Samsung EX1 compact camera
Robust, retro, low light performer
Review While Samsung’s NX100 APS-C sensor camera is making life difficult for those deciding on compact EVIL shooter, the company’s considerably cheaper EX1 is beginning to look like a bargain these days. Shop around and you can pick it up for under £300. The EX1 isn't an interchangeable lens model but its 24mm f1.8, 3x zoom is certainly a winner in low light, with Samsung making claims that it’s the world’s brightest lens on a compact.
Optical drive: Samsung's EX1
That lens has the words Schneider-Kreuznach on it. I used to use SK lenses in my black and white enlarger, and jolly good they were too. The body of this beast has the f1.8 emblazoned on it and evidently, Samsung is pretty pleased with this fact. It is a very worthwhile selling point. A fast lens delivers pin sharp detail, perfect contrast and no cheap special effects like vignetting and colour shifts in the corners. Oh no, wait you can add that in as an in-camera special effects treatment – more on that later.
Well now that might be all good if there was any sort of a decent sensor behind it, and there lies the rub. At 1/1.7in, like Canon’s G12, the EX1 lingers in smallville, when micro four thirds and larger sensors are fast becoming the norm in sophisticated compacts. Indeed, it belongs to an earlier generation of camera class and while 10Mp isn’t bad, as other manufacturers have plateaued here too, I still wouldn't write it on the front like it was a selling point. I mean, it is written on the casing, not on a removable sticker, which also smacks of retro too.
Still, the Samsung EX1 is a proper heavy duty, sexy looking, well dressed capable 'compact' even though its weight and bulk are somewhat at odds with that description. It has a great 3in AMOLED screen that protects itself with articulation, and can sit way off to the left. When shooting, the information appears well laid out, and overall you get a bright image showing on the display, even in strong sunlight.
The Mode Dial gives you the usual PASM, also Smart, Video, Scene and its Dual image stabilisation function. I think having the Dual IS choice is a pretty good idea, for when you are out of options on all the other parameters and have to just trust the cameras technology to deliver. The other dial up top is for your Single Frame, continuous and timed exposure and for turning the camera on.
Modes aplenty, but manual tweaks deliver the best results
With the screen in closed position, the very cool blue light would be the only thing to give away that this camera wasn't from a very credible German past. It really does look the business. When people saw it they assumed it was a much more technical camera than it is. Maybe this is its main appeal? Nice legs, shame about the face.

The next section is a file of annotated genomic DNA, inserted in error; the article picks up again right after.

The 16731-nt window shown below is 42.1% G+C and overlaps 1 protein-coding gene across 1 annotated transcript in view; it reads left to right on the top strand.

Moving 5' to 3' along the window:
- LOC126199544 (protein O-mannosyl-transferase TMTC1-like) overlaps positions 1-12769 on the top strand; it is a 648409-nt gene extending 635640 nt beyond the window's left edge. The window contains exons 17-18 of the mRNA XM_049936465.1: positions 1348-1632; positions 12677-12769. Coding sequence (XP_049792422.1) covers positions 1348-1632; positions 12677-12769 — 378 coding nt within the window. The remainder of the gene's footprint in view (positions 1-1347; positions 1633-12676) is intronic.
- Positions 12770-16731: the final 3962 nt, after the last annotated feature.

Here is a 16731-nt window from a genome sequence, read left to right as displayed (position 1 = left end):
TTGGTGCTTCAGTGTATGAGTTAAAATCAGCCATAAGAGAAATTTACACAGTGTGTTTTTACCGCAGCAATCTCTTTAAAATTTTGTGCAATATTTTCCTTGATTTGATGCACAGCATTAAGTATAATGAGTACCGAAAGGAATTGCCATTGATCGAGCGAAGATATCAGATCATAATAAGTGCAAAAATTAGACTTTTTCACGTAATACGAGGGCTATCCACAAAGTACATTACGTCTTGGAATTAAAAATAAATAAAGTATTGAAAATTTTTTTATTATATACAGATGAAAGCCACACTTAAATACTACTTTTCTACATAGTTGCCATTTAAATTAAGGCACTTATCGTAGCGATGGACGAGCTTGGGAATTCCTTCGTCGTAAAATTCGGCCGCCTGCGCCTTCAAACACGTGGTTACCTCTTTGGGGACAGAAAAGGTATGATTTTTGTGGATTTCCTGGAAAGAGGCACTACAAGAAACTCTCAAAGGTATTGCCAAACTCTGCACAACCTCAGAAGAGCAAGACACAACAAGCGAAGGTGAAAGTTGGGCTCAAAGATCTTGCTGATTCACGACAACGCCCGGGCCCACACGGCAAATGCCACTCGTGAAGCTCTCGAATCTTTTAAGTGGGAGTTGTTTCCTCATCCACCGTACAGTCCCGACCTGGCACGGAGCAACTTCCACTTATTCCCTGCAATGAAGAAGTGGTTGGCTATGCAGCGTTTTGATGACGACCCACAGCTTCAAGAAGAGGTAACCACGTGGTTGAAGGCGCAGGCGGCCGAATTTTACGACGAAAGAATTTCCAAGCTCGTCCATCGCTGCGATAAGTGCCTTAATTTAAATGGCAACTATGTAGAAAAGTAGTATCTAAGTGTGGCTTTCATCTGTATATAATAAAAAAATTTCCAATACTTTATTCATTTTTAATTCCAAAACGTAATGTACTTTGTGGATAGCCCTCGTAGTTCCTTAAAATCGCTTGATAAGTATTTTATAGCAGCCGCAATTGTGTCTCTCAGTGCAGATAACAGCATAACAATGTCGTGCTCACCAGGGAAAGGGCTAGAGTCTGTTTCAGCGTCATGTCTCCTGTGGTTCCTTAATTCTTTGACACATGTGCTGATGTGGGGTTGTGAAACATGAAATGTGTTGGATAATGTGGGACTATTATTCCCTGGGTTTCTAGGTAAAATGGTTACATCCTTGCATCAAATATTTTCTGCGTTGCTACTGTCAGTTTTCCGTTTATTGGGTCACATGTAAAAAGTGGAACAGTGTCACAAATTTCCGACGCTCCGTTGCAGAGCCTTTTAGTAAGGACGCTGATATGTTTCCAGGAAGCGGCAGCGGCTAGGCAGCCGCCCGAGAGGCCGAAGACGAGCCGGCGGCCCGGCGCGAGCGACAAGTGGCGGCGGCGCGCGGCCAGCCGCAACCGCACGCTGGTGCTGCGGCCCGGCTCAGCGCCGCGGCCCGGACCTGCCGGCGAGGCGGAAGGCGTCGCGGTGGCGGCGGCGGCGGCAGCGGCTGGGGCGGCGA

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...can actually get worse the faster a lens is.
I have the Canon 85mm F1.2 II. It is great at F1.2, but the edges of photos are quite dark (when used on a full -frame body). Stop it down to F3 and the vignetting is totally gone.
The size of the objective is one of the critical factors affecting vignetting. It's like having an inappropriately sized lens hood, but very out of focus (as you might imagine for a fast lens).
Fast lenses generally are sharper where telescopic resolving power is needed (which does not apply to this camera). The effects of diffraction (blurring) at the telephoto end for compact hyperzoom (> x20) cameras are testament to that.
For this camera, the limited wideangle/telephoto range and small imager may render vignetting insignificant.
However, vignetting can actually be beneficial...
further to what Ball Boy wrote...
the 'faster' the lens the larger the aperture, i.e. more light getting in, hence faster AF (if it goes through the lens) and shorter shutter times. a larger aperture also means a narrower depth of field, which makes everything that is not focused blurred ('background defocus' as the TV ads say). A smaller aperture means a larger depth of field, which makes everything in the frame sharper. Neither of these is better than the other. It's up to the photographer which he wants to use. Though a narrow depth of field is generally harder to work with.
Hence to get a sharper image on a wider aperture, you're actually relying on the quality of the optics.
Bring back the blue door! And I miss the cathedral.
That's 5.2mm f/1.8 actually. The equivalent aperture on 35mm full frame is f/8.2, and f/5.5 on APS-C. There really is no getting around the laws of physics.